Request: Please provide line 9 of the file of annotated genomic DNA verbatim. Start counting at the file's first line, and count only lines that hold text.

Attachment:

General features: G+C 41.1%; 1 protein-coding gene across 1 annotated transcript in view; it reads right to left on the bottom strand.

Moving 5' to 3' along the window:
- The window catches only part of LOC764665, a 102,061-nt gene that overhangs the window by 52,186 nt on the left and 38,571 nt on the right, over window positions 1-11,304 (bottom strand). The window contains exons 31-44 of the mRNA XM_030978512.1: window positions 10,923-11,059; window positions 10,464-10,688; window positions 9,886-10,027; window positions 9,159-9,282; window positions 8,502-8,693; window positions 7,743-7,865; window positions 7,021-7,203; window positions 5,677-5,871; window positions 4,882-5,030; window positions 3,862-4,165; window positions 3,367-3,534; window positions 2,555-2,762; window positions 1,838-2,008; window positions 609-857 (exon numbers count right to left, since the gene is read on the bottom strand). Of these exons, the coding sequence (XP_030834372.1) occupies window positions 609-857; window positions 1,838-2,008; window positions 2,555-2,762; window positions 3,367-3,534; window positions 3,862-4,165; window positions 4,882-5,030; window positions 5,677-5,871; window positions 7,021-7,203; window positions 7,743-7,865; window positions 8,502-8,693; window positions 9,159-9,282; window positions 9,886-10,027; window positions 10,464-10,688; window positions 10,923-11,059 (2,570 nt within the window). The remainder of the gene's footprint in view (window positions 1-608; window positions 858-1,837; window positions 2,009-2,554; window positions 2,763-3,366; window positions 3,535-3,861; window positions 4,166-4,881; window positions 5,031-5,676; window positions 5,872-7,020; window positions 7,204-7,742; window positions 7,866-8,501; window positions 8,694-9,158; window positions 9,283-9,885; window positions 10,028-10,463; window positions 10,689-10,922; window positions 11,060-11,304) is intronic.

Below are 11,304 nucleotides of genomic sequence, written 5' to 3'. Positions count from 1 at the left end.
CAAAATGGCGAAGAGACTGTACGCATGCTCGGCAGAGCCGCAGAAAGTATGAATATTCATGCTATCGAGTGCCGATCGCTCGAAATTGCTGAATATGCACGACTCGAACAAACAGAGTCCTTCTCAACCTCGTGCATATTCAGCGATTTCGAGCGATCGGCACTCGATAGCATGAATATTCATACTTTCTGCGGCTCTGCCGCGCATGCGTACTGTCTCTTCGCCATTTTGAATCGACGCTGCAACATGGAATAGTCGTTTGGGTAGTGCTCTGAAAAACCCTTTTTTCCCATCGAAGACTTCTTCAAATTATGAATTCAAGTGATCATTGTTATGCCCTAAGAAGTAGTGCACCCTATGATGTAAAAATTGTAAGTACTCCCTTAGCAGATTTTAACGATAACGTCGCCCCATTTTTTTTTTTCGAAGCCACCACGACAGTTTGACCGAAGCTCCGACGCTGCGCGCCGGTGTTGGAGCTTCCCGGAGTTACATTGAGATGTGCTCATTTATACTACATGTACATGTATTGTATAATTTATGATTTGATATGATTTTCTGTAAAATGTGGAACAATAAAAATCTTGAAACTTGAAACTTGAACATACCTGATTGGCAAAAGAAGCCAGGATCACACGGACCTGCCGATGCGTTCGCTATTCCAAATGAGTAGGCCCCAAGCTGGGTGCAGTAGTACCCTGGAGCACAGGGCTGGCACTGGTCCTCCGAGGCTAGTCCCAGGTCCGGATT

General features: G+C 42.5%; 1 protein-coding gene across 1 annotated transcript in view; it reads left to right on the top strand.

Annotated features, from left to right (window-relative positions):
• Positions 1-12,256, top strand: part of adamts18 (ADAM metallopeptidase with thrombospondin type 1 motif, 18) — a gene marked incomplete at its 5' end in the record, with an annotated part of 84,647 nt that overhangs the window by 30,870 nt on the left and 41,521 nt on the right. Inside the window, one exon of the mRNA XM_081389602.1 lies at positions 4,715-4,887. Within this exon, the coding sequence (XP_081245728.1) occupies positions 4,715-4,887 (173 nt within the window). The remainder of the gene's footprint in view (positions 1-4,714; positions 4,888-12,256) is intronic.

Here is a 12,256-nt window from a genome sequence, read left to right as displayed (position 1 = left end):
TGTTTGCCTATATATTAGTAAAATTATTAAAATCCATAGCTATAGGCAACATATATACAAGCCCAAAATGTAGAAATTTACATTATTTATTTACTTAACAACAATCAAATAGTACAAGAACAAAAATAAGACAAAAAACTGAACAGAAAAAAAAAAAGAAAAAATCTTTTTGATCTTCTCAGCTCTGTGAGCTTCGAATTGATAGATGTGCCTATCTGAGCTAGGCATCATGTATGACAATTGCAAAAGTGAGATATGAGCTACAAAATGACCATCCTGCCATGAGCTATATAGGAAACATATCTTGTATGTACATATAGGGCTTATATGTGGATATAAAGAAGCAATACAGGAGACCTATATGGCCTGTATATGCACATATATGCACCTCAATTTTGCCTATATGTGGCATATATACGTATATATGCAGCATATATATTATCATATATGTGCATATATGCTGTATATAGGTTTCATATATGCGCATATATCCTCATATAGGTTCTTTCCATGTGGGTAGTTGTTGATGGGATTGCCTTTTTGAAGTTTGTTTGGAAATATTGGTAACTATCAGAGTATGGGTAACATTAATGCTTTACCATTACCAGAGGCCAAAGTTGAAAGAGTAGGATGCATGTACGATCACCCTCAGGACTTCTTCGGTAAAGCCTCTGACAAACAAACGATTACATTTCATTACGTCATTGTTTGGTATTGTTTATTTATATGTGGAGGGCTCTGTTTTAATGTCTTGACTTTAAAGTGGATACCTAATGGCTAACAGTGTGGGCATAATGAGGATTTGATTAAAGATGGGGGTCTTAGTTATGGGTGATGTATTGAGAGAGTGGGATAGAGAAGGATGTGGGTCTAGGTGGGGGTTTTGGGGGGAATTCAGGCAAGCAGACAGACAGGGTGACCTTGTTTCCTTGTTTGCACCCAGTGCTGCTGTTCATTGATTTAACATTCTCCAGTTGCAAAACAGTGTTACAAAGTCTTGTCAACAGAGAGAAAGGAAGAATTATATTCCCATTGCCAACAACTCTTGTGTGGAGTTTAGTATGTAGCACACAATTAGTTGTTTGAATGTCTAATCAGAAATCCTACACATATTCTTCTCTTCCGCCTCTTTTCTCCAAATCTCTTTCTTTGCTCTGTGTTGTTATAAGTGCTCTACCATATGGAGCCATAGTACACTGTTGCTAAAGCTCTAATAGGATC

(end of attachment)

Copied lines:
Here is a 12,256-nt window from a genome sequence, read left to right as displayed (position 1 = left end):